Cracking under the pressure. You hear that story all the time.
We all have our cracking point. No matter the context, and no matter how strong we are, there is always a breaking point. And we feel badly!
This house demonstrates an architectural, or other design, flaw.
This photo looks at half of the rear roof. Look carefully. Virtually all of the rain water (that's a LOT of water) for that half is directed to one little gutter and one downspout.
See it now?
That gutter is about 5' long!
And it is the narrower 5" gutter and smaller downspout.
You can see staining on the deck under that small gutter, so it has overflowed regularly under heavy rains. Necessarily!
But even a larger gutter and downspout would not help the other problem created.
All of that water has to discharge.
This house is 9 years old, so nothing has ever been done about this problem.
And it is obvious someone knew about this problem.
It drains right beside a basement door stairwell!
And has for all these years.
That's a lot of water!
That's a lot of weight!
That's a lot of pressure!
Seems to me things are leaking! The penetrations through the wall are leaking. And you can't see them, but there are two cracks in that wall.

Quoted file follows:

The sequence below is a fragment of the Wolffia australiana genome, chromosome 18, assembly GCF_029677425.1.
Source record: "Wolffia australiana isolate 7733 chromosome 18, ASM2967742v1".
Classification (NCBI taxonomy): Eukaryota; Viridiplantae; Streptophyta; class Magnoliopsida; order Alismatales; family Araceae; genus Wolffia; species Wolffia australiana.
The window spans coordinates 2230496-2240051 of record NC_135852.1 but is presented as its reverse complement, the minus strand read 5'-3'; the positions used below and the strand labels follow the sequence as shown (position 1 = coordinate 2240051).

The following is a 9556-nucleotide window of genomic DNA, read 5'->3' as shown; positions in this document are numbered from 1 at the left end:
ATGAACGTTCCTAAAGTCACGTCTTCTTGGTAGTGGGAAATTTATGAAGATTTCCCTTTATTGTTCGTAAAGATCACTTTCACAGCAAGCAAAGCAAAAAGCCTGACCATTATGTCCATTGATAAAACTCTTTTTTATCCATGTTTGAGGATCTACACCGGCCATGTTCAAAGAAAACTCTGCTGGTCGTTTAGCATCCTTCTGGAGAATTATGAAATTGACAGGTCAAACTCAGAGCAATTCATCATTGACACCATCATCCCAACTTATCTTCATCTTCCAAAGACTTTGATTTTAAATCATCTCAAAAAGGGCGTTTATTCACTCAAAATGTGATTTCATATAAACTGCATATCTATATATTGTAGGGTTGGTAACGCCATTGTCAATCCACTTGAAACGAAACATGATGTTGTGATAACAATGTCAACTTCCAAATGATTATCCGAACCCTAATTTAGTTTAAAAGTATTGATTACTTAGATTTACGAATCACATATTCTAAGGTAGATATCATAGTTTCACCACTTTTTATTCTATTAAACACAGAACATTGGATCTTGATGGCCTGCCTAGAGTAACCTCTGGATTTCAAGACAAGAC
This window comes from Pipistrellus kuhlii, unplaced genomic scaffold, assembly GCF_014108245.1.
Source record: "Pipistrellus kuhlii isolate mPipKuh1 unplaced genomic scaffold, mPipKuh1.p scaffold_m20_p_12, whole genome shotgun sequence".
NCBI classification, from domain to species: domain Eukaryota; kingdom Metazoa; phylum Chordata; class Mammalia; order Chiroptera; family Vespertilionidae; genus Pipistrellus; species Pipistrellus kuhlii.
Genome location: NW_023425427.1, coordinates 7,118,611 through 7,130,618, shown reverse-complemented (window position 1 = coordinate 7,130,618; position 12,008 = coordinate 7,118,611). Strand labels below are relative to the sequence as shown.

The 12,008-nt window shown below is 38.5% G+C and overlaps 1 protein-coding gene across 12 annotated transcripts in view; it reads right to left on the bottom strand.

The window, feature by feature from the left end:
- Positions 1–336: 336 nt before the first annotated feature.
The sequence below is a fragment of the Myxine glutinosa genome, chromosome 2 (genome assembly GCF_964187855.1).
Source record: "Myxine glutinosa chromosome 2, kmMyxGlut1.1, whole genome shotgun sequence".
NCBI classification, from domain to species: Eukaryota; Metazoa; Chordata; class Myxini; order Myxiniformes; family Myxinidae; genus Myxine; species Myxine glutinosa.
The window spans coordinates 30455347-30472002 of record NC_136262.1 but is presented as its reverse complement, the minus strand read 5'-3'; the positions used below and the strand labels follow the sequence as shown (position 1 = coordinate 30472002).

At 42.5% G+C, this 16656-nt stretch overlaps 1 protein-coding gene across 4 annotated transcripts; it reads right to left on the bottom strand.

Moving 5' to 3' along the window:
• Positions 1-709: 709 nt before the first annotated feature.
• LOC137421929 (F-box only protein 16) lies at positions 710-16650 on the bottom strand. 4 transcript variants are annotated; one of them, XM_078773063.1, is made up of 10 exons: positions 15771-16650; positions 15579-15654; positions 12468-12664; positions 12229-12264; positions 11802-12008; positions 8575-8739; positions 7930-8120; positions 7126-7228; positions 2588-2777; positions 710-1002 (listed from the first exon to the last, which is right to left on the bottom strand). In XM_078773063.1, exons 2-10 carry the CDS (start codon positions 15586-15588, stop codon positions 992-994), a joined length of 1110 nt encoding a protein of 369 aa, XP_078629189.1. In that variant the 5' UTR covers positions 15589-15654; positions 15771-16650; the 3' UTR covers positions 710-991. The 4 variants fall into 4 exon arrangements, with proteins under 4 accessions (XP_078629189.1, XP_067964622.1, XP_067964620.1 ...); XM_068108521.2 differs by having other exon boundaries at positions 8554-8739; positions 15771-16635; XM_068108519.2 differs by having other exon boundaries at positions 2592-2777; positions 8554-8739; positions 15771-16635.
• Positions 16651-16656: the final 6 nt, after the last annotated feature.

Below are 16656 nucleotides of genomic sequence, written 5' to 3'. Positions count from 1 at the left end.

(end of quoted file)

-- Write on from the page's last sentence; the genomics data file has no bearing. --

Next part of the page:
This is the worst one.
The homeowners actually put caulking into the crack to "fix" it.
It is directly under that downspout discharge point.
This is actively leaking, with stains on the floor and muck in the stairwell drain.
Since they demanded one small gutter and downspout to handle so much roof water, at least they should have designed the larger ones for the load.
And, from construction, had they buried that downspout discharge to drain to the left of the photo at the top, there is open grass there and it would have been a great feeder for the grass, or a garden or tree there.
That's a lot of forethought however.
The construction supervisor should have caught this.
The roofer/gutter installer should have caught this.
The landscaping company should have caught this.
AND THEY SHOULD HAVE CAUGHT IT YEARS AGO!
Now there's a different problem to deal with.
My recommendation: don't discount gutters and downspouts from any home inspection. Water is THE killer of houses, inside and out. If not properly controlled and directed water will eventually do what it does best!